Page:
A caveat common to all immunocytochemical and histochemical methods is that some elements may express a specific marker at levels below those detectable with the available methods. In this study, it is possible that cells expressing low levels of CSPGs and/or GFAP may have gone undetected. On the one hand, failure to detect weakly labeled GFAP-immunoreactive cells may account for the small percentage (6–7%) of WFA-labeled cells not expressing GFAP. On the other hand, cells with CSPG expression below detection levels may or may not have also expressed GFAP. Although it is not possible at this stage to distinguish between these possibilities, the present results indicate that the great majority of cells expressing CSPGs in the normal adult amygdala are astrocytes.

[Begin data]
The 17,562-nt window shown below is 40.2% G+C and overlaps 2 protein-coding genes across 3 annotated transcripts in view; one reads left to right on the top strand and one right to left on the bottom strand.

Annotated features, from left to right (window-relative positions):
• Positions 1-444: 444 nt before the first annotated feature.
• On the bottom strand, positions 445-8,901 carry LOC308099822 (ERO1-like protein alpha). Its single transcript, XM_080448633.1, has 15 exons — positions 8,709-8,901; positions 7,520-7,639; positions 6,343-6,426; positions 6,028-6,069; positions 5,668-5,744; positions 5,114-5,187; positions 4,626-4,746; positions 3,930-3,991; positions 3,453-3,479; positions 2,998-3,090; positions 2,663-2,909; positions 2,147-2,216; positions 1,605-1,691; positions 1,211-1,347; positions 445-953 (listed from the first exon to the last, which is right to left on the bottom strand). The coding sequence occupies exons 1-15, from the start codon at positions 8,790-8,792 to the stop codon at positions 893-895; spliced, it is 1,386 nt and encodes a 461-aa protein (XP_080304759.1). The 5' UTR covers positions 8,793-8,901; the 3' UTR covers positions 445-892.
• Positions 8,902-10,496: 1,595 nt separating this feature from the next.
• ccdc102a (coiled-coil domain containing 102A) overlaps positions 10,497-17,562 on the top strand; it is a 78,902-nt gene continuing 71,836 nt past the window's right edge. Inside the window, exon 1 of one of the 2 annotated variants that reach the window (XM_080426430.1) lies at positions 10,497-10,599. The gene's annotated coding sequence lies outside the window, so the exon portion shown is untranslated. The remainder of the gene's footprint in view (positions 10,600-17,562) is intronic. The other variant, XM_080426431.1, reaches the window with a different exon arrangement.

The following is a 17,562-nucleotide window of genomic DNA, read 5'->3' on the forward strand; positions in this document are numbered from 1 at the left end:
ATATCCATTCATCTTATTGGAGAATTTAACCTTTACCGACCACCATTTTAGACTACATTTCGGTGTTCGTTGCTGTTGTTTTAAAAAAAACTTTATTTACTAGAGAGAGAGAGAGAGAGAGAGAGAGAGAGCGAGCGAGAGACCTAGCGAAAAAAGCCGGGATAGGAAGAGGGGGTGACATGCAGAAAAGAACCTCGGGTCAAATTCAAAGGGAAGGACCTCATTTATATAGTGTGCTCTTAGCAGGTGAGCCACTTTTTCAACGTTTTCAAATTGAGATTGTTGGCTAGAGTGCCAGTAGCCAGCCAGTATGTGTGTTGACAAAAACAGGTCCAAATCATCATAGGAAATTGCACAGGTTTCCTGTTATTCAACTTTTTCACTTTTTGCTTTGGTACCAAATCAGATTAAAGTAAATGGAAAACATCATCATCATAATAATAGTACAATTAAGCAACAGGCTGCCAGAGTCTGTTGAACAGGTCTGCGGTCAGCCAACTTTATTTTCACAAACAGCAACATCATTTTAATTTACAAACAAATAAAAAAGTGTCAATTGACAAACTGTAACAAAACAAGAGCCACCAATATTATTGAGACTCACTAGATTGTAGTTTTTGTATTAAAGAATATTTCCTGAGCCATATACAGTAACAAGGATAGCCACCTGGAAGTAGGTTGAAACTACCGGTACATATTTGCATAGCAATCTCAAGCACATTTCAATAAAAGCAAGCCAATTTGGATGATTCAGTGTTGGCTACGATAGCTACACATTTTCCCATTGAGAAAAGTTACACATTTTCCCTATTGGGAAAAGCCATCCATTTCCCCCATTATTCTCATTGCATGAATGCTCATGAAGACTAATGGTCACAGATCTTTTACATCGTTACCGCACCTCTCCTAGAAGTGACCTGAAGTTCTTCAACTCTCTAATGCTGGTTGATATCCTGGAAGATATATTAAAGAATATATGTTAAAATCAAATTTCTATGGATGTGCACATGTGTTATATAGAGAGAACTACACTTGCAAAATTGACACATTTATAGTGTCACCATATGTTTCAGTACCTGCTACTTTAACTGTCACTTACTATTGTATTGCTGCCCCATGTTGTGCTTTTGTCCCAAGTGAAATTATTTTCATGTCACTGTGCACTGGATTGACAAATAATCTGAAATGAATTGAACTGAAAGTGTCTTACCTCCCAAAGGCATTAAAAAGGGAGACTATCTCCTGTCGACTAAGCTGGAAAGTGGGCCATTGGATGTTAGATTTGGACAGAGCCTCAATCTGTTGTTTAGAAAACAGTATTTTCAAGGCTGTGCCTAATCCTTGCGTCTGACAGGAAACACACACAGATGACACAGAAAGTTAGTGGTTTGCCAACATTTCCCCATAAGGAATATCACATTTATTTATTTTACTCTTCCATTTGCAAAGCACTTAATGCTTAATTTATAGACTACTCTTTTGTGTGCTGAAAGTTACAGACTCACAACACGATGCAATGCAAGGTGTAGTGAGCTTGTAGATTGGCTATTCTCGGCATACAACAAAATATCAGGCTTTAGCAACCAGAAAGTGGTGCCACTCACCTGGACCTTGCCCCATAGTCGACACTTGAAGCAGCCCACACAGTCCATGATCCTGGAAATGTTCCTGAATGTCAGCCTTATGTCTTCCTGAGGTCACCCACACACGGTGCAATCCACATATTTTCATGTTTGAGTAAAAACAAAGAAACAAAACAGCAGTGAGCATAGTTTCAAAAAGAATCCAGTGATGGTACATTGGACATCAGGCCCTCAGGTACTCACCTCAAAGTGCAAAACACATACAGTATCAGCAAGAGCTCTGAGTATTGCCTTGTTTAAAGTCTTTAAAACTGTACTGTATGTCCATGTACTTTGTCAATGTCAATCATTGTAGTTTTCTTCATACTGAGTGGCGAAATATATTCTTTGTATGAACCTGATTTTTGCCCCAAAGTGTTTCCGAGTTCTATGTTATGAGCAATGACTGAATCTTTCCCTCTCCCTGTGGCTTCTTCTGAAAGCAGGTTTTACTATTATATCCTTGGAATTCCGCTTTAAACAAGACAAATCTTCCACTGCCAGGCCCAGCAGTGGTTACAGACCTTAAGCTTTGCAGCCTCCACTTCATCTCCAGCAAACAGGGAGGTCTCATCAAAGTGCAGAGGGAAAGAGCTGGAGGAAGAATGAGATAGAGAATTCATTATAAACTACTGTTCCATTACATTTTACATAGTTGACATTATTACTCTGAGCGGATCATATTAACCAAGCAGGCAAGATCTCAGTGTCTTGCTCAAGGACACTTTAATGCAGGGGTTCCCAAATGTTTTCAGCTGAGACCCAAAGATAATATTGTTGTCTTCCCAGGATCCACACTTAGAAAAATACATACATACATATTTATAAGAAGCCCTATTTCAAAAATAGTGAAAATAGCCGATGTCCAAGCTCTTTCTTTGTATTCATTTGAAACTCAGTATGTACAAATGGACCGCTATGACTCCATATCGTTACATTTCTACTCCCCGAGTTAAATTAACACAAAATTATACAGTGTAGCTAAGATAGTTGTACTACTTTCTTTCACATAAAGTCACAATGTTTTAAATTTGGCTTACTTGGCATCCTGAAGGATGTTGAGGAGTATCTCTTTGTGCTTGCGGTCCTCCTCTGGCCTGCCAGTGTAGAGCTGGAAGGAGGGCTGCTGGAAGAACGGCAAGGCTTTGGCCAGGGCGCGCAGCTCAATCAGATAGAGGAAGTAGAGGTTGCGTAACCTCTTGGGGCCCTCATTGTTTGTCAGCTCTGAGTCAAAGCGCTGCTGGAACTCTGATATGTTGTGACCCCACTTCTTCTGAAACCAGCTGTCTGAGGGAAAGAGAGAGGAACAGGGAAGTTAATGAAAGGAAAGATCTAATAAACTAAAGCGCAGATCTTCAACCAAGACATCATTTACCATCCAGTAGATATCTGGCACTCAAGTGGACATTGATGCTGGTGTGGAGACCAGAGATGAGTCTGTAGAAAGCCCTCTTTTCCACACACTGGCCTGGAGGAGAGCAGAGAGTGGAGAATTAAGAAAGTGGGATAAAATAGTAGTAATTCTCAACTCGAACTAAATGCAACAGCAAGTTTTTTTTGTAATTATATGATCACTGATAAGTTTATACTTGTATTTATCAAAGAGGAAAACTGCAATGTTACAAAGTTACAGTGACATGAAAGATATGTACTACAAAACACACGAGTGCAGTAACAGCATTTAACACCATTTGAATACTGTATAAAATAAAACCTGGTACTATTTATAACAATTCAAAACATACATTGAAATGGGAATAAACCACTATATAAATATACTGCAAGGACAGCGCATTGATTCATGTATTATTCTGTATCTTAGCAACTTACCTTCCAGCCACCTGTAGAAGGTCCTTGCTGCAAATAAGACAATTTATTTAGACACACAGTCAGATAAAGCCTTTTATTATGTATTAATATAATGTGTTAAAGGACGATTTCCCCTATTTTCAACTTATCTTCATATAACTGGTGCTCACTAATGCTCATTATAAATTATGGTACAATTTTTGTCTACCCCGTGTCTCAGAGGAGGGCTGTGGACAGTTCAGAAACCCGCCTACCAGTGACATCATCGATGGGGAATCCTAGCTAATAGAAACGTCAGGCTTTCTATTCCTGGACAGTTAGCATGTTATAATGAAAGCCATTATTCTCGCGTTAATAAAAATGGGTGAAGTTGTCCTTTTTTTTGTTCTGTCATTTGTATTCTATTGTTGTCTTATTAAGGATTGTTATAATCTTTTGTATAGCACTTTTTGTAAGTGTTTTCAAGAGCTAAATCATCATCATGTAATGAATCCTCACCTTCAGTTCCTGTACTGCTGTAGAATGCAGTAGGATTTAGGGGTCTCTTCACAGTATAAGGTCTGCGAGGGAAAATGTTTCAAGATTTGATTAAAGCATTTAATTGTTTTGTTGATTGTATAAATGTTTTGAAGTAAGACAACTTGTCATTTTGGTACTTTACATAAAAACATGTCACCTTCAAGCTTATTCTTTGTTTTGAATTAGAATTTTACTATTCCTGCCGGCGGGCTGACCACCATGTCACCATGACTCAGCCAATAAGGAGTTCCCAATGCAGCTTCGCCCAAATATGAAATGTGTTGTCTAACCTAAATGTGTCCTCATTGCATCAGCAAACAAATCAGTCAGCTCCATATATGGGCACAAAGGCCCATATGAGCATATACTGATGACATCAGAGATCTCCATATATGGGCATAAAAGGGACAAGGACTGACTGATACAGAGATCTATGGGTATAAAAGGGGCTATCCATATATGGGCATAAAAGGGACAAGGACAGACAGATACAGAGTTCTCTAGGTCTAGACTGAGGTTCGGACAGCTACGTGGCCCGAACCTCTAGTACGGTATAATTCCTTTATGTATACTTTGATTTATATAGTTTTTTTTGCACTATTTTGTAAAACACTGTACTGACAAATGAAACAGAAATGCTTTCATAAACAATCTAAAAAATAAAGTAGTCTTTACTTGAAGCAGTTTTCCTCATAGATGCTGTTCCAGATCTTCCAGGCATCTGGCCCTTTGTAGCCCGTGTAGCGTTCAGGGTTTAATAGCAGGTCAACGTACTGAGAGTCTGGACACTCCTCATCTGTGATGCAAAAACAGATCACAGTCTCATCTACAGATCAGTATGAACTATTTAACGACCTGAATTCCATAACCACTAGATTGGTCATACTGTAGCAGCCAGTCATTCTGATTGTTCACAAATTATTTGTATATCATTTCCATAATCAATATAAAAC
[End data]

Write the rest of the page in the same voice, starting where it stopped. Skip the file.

Methods for data collection using light microscopy were based on modern stereology principles and adapted pragmatically to the requirements of histochemical procedures and distribution patterns of the objects to be counted (Benes, et al., 2001, Guillery, et al., 1997). Sections were selected using a systematic random sampling scheme and represented the whole rostrocaudal extent of the BLC-CO (Coggeshall, et al., 1996, Dorph-Petersen, et al., 2000, Gundersen, et al., 1999, West, 1999). Estimates of numerical densities obtained from these sections were confirmed using nuclei volume measurements in Nissl-stained serial sections (Berretta, et al., 2007). WFA-labeled cells and perineuronal nets were counted exhaustively within each amygdala nucleus in each section. Both cells and nets are sparsely represented and unevenly distributed. Exhaustive counts throughout each section allowed us to characterize their distribution and to increase the sensitivity in the X-Y plane, thus reducing the risk of underestimating poorly represented cell populations (Benes, et al., 2001). Furthermore, relatively thin sections (40 μm) were used in order to maximize the antibody penetration. These sections were found to collapse to a final estimated thickness of 5–6 μm. The ratio between the thickness of the optical dissector and that of neurons to be counted is not appropriate for the optical dissector method, while counts of nucleoli, or even nuclei, are not an viable option in WFA-stained sections. A recent study from our laboratory suggests modest heterogeneity of distribution of neurons across the depth of the section (Z axis) (Berretta, et al., 2007), possibly due to ‘lost caps’ factor (Gundersen, 1986, Hedreen, 1998) and/or uneven compression and/or shrinkage through the z-axis as a consequence of tissue processing (Gardella, et al., 2003). If such heterogeneity also affects perineuronal nets and glial cells in our tissue, counted exhaustively through the z-axis, the actual total cell numbers may be slightly higher than those reported here.